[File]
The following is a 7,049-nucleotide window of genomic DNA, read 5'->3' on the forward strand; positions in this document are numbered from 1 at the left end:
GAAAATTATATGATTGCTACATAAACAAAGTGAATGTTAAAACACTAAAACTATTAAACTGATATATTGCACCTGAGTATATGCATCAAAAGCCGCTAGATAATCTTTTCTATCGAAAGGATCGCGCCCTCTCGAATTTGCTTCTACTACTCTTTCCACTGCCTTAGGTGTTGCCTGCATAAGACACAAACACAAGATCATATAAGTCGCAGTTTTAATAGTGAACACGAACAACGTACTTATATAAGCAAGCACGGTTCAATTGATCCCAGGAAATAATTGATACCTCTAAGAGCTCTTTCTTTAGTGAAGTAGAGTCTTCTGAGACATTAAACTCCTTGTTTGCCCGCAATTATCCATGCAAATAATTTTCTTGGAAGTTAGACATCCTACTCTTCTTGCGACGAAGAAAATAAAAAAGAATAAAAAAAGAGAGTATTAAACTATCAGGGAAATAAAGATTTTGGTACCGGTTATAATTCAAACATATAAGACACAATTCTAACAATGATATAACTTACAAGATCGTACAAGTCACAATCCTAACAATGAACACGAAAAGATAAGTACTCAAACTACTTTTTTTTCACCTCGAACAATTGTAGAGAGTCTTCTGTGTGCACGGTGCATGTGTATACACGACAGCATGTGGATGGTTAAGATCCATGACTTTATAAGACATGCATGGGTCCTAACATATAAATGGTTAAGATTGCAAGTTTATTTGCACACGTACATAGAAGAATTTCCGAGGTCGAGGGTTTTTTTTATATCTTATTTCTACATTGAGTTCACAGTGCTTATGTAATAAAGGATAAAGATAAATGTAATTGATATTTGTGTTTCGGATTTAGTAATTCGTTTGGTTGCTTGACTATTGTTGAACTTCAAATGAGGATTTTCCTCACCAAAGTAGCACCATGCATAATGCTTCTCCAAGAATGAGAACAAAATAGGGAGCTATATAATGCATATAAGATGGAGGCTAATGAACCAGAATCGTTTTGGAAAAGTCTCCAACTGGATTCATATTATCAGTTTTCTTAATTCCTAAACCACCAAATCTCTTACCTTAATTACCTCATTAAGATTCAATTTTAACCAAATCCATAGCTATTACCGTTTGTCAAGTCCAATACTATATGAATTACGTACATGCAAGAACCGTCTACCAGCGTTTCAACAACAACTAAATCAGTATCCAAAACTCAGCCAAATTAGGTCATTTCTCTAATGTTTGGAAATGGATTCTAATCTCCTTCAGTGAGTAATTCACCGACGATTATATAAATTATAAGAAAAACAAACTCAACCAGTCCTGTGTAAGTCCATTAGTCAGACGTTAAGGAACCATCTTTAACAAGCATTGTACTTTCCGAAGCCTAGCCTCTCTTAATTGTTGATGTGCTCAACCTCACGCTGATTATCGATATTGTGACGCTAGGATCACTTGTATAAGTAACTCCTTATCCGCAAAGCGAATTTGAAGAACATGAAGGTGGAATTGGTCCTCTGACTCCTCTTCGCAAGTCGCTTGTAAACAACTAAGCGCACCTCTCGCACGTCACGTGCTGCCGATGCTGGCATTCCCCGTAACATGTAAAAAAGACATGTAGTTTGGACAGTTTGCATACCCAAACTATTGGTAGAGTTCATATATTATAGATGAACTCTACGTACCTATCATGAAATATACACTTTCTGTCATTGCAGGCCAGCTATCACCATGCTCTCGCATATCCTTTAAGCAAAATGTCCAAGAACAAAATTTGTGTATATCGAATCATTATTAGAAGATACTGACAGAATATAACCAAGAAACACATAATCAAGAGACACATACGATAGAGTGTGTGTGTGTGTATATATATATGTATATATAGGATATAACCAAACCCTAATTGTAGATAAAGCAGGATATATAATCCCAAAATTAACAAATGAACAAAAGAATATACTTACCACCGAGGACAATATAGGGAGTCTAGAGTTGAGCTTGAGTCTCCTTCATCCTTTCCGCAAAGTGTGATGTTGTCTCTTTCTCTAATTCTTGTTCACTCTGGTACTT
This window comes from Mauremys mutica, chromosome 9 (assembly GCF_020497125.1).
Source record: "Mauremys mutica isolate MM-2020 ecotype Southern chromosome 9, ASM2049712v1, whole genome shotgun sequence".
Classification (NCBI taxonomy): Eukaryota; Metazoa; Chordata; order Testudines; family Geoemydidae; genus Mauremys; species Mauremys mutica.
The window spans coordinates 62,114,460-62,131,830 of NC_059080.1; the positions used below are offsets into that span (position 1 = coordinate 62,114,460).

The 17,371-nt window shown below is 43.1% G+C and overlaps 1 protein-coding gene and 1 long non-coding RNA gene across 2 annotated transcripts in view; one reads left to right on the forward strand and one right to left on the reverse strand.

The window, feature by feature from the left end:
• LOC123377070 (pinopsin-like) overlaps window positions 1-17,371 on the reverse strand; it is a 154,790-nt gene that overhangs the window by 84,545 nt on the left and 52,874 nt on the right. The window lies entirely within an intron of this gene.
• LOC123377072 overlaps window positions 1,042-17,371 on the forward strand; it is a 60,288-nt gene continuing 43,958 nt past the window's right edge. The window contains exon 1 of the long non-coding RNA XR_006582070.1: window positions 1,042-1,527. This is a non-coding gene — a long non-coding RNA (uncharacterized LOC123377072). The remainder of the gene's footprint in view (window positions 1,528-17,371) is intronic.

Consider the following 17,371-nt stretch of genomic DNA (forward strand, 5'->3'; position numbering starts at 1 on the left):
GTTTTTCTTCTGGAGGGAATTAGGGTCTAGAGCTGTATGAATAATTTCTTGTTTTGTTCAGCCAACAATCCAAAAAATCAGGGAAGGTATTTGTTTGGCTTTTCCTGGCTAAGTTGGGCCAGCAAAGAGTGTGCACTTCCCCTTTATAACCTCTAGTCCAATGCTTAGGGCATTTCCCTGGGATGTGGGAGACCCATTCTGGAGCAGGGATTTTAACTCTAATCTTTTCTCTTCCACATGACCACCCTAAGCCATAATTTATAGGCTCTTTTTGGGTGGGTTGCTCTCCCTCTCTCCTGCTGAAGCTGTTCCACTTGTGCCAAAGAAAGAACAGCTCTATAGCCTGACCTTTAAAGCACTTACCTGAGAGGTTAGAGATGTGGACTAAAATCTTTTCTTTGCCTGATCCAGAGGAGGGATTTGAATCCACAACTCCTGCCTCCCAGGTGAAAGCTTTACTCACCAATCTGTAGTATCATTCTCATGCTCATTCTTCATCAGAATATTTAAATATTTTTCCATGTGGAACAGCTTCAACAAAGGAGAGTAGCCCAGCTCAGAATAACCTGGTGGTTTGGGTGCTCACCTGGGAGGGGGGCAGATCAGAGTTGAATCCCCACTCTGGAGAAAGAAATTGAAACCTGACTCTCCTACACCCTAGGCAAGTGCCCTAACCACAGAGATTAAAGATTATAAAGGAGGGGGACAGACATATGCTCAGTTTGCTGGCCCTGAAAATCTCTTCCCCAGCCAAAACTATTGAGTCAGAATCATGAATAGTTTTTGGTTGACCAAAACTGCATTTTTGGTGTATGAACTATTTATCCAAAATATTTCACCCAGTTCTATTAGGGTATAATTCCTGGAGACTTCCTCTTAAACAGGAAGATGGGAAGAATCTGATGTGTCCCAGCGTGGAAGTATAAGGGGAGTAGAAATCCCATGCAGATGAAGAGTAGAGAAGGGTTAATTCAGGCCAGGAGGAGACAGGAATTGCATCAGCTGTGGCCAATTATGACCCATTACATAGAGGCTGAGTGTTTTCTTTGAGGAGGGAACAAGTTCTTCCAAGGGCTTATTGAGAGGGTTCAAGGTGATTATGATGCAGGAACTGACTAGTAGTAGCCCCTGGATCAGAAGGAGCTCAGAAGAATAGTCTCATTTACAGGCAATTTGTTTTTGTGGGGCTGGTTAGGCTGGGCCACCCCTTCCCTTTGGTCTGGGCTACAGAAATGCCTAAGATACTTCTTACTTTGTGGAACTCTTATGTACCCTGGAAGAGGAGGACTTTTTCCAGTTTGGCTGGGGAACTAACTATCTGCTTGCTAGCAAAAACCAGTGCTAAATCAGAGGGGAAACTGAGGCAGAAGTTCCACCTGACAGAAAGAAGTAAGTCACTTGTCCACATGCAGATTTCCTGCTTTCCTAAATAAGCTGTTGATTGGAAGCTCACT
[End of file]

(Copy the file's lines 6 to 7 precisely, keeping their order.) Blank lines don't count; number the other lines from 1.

The window spans coordinates 62,114,460-62,131,830 of NC_059080.1; the positions used below are offsets into that span (position 1 = coordinate 62,114,460).

The 17,371-nt window shown below is 43.1% G+C and overlaps 1 protein-coding gene and 1 long non-coding RNA gene across 2 annotated transcripts in view; one reads left to right on the forward strand and one right to left on the reverse strand.